Discretion is one of your most valuable assets. In your career, friendships, and financial decisions. Discretion is directly linked to your reputation, and your reputation is priceless.
I have a co-worker whose financial and career choices are not working for her. It’s hard to watch, especially as I see previous versions of myself in her actions and inactions. I listen. If asked, I offer advice. Mainly, I just hope that she will stop making choices that are not serving her – the only polite thing to do.
My coworker owns her home and supports her extended family in it. A close-knit family can be a great thing. However, it can also be an emotional and financial stressor. Her family does not contribute to the household income, but wants to direct her income to luxury goods that she does not want. The guilt trips are incredible and painful to even hear about.
“My parents died. I need luxuries because life is short. You have not given me a grandchild. The least you can do is buy me a luxury car.” ~Mother
BRUTAL. Unfair. Unkind. Untrue. You do not owe anyone children. You do not owe others luxuries. You do not deserve to be manipulated. What her mother is doing is not right.
My coworker has a brutally long commute. She is exhausted. Before the luxury car demand, she had decided that her family could continue living in her home, but that she would rent closer to work. However, with her mother’s demand for a luxury car to replace a perfectly good car that now bores her, my coworker’s plan to move and greatly increase her time and happiness is delayed.
She and I discussed this briefly, and I pointed out that my coworker is not saving for retirement. Her mother is stealing her ability to protect her future self through this emotional and financial manipulation. Coworker agreed, but “cannot” be a bad daughter and family member. She feels like she is drowning in obligations, but cannot, yet, say no to her family.
Our work environment is toxic. We are merely visitors in it, but we see the shenanigans play out for the career-folks at our job-site. One of the middle managers quit with two hours’ notice. My coworker and I discussed the manager’s departure and wondered who would be the next to abandon ship. I suggested that the incompetent one would be unlikely to apply or be hired elsewhere. My coworker was offended.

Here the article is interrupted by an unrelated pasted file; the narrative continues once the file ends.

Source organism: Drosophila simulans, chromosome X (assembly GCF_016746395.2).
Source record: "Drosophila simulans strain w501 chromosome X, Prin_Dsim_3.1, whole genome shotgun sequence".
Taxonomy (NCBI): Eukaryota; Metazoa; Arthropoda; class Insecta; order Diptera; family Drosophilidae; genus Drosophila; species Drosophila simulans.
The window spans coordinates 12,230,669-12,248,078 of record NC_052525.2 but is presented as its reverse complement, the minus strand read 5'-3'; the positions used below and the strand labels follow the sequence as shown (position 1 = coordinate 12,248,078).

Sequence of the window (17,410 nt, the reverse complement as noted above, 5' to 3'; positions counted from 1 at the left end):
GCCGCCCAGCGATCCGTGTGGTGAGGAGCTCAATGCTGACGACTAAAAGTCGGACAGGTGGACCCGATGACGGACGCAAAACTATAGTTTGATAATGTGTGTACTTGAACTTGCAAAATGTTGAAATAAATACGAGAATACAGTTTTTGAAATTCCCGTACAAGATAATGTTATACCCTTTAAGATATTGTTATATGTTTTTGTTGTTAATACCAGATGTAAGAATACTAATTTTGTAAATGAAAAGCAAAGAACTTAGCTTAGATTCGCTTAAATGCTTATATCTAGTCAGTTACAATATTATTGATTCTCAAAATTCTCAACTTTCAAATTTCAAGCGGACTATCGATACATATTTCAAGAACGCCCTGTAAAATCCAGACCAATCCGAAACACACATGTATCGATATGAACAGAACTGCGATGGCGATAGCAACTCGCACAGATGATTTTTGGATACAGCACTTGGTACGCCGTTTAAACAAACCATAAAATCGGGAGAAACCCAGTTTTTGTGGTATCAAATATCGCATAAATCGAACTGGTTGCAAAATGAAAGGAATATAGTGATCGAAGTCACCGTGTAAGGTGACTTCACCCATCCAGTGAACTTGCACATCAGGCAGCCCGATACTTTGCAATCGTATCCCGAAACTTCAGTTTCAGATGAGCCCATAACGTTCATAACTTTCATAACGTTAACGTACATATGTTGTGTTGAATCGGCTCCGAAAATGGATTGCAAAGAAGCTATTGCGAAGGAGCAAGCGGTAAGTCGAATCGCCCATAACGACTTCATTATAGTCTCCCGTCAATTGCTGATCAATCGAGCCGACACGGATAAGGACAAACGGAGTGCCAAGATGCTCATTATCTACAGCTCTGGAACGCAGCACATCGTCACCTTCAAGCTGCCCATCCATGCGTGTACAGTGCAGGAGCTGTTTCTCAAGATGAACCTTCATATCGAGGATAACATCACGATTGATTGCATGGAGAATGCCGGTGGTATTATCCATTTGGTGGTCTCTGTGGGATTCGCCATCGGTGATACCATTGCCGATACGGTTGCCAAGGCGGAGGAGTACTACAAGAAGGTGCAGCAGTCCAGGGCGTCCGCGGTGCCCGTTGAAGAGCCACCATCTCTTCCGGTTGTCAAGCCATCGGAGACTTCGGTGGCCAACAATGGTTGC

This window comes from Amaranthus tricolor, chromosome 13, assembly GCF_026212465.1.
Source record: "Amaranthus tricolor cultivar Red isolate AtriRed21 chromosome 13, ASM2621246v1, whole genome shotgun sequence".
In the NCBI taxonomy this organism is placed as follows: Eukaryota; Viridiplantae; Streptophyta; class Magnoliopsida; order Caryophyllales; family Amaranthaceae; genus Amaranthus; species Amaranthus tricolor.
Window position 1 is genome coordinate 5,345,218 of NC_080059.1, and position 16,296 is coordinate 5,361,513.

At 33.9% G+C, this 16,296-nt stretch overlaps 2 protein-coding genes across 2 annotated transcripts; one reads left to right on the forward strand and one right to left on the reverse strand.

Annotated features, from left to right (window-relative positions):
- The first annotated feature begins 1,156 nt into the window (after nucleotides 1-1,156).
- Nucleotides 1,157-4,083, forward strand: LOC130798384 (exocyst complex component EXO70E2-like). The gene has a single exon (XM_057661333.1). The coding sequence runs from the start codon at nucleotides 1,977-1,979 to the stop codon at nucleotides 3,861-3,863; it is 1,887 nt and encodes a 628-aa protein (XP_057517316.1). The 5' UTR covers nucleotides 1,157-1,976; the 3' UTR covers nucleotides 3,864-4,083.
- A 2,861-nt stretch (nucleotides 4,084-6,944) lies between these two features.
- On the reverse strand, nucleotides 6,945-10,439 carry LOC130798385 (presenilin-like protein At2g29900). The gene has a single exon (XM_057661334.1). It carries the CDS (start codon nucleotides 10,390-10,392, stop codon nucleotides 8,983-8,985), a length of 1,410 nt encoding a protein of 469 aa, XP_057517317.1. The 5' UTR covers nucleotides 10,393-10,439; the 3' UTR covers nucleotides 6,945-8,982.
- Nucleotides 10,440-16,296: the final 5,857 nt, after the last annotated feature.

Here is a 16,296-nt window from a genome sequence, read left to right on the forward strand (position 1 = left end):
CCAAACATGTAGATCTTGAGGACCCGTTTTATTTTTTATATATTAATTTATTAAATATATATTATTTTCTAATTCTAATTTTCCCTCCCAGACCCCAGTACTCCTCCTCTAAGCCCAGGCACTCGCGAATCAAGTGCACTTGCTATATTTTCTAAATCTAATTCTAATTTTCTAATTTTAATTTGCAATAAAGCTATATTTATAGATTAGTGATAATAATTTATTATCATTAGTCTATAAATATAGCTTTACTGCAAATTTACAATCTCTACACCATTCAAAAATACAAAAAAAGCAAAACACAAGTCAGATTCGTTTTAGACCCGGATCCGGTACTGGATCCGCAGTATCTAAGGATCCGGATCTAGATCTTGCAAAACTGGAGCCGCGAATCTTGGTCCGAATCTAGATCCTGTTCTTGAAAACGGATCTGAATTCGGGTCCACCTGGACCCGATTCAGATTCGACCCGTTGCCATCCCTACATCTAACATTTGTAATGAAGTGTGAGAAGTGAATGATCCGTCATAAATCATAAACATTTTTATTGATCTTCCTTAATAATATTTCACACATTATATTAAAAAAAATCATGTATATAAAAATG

“How could you want to harm someone’s money???”
I see that the incompetent one is a bad employee and would have already lost her position due to negligence in a better-run workplace. It would be hard for her to even get a good recommendation as her superiors think little of her. This set my coworker over the edge. She likes the incompetent one as a person.
Being a friendly person is not enough. A recommendation is about someone’s personality fit, but it is also about someone’s fitness to perform the job duties competently. When you offer a recommendation, you are telling someone to rely upon your reputation and discernment. You are telling them that your opinion matters.
I asked my coworker what sort of recommendation she could reasonably offer on behalf of the incompetent one. My coworker, without admitting she would lie, insisted that it is just too unkind to not say (untrue) positive things about a person. Coworker did not think my assessment was wrong. Coworker further offered that she could not give a non-positive recommendation to a person even if she hated them.
Readers, you don’t have to actually say anything negative to get a point across.
A person who wastes the reputation they earned by praising what is awful is showing no discretion and cannot be trusted.
I understand more of my coworker’s dilemmas now that I see her lack of discretion in non-financial spheres. I now know that, should my LLC ever need to hire someone, I cannot trust my coworker to direct anyone my way. Her desire to appear friendly has already harmed her, and she does not realize it.
I hope she finds a way to make the choices she desires.
In the meantime, I will learn from her.
What do you think? Would you give a recommendation based on personality and not skills?